Skip to content

At Peace with Myself

November 11, 2008

Personally speaking, I would like to see Bahá’ís broaden the conversation on diversity to include neurodiversity. It is a subject I discuss at some length in my autobiography as an autistic man.

For years, I thought I was somehow damaged. I went through a childhood of tremendous suffering, which included horrendous bullying, electroconvulsive treatments (at 11 years old), strong doses of neuroleptic drugs, etc. Becoming a Bahá’í at 14, I began to develop spiritually, but somehow my ability to relate to other people was deficient, and I had very little compassion for others.

Back in the early 1960s, when I was first brought into the psychiatric establishment, most autistics like me were diagnosed with childhood schizophrenia. That was true in my case, as well. There was no such diagnosis as Asperger’s autism until the American Psychiatric Association published the fourth edition of their Diagnostic and Statistical Manual (the DSM-IV) in 1994. For Asperger’s autistics of my generation, we were, despite lacking the normative symptoms of schizophrenia (like hallucinations), classified as schizophrenics.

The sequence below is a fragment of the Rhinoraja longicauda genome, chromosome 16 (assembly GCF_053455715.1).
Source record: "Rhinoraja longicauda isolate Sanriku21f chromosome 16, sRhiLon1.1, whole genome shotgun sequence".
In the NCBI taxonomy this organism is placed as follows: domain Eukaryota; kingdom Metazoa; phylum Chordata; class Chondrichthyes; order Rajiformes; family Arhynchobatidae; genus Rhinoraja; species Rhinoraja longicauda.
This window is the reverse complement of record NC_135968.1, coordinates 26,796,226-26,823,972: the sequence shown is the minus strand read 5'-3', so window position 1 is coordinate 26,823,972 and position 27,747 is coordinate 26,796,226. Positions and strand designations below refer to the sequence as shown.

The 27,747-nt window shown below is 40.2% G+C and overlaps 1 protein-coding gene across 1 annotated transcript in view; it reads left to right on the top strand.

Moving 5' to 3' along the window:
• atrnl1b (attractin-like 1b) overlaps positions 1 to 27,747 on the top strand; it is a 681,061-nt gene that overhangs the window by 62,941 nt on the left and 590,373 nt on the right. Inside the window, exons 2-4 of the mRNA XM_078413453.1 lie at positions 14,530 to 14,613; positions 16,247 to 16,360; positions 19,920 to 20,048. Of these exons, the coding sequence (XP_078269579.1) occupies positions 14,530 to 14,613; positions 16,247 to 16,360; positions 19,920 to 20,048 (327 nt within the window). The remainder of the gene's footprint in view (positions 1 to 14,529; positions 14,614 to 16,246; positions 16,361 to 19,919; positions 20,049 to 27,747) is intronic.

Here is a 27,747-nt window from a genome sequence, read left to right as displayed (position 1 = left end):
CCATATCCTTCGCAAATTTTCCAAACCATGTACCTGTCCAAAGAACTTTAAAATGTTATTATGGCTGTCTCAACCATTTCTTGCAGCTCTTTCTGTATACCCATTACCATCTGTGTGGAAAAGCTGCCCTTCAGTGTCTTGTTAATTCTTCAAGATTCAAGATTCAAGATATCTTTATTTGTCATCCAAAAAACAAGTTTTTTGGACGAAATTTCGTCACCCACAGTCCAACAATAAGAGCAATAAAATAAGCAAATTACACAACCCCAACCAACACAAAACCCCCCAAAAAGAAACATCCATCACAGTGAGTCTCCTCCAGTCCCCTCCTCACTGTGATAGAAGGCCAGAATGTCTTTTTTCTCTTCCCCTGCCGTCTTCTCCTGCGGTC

It was only last year that I was diagnosed as an Asperger’s autistic, and my life has been thoroughly changed. In my autobiography, I speak of three transformative events in my life: becoming a Baha’i in 1970, rejecting ontological realism and idealism for nominalism and poststructuralism (philosophical categories) in the late 1990s, and, finally, my diagnosis as an Asperger’s autistic in 2007.

I am now at peace with myself. I accept myself in my neurodiversity and feel no need to be neurotypical.

5 Comments leave one →
  1. TIMOTHY SMITH permalink
    April 4, 2009 5:38 pm

    I am a Bahai since about ’70 and have found out this year at age 57 that i’ve been living with aspbergers all my life. After 30 years in my community and 7 on the LSA i stopped attending community activities because of an unability to make sense of the behaviors of respected members and don’t know how to process my feelings. Bahai’s are some of my favorite folks though because i do have a different normal i am now most comfortable alone.